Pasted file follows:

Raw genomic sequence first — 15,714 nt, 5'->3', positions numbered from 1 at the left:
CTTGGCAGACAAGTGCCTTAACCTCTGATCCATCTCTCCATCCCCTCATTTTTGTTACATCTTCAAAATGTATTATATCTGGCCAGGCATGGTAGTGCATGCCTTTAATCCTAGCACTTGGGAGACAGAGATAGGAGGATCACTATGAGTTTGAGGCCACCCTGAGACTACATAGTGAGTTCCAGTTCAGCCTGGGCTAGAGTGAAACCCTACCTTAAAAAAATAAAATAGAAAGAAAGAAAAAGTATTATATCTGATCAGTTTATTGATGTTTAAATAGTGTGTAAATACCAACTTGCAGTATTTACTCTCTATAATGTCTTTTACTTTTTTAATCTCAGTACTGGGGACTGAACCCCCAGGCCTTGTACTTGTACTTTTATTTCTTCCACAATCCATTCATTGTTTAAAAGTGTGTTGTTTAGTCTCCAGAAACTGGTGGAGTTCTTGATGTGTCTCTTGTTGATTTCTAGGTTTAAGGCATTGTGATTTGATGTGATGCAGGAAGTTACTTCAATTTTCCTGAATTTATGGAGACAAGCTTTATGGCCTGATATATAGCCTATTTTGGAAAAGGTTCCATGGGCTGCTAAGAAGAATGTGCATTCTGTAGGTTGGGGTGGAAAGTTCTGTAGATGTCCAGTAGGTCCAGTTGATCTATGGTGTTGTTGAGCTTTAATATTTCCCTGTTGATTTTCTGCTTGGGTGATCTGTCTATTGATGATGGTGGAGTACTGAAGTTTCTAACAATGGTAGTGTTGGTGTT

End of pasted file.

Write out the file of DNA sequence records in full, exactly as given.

Raw genomic sequence first — 15,714 nt, 5'->3', positions numbered from 1 at the left:
CTTGGCAGACAAGTGCCTTAACCTCTGATCCATCTCTCCATCCCCTCATTTTTGTTACATCTTCAAAATGTATTATATCTGGCCAGGCATGGTAGTGCATGCCTTTAATCCTAGCACTTGGGAGACAGAGATAGGAGGATCACTATGAGTTTGAGGCCACCCTGAGACTACATAGTGAGTTCCAGTTCAGCCTGGGCTAGAGTGAAACCCTACCTTAAAAAAATAAAATAGAAAGAAAGAAAAAGTATTATATCTGATCAGTTTATTGATGTTTAAATAGTGTGTAAATACCAACTTGCAGTATTTACTCTCTATAATGTCTTTTACTTTTTTAATCTCAGTACTGGGGACTGAACCCCCAGGCCTTGTACTTGTACTTTTATTTCTTCCACAATCCATTCATTGTTTAAAAGTGTGTTGTTTAGTCTCCAGAAACTGGTGGAGTTCTTGATGTGTCTCTTGTTGATTTCTAGGTTTAAGGCATTGTGATTTGATGTGATGCAGGAAGTTACTTCAATTTTCCTGAATTTATGGAGACAAGCTTTATGGCCTGATATATAGCCTATTTTGGAAAAGGTTCCATGGGCTGCTAAGAAGAATGTGCATTCTGTAGGTTGGGGTGGAAAGTTCTGTAGATGTCCAGTAGGTCCAGTTGATCTATGGTGTTGTTGAGCTTTAATATTTCCCTGTTGATTTTCTGCTTGGGTGATCTGTCTATTGATGATGGTGGAGTACTGAAGTTTCTAACAATGGTAGTGTTGGTGTT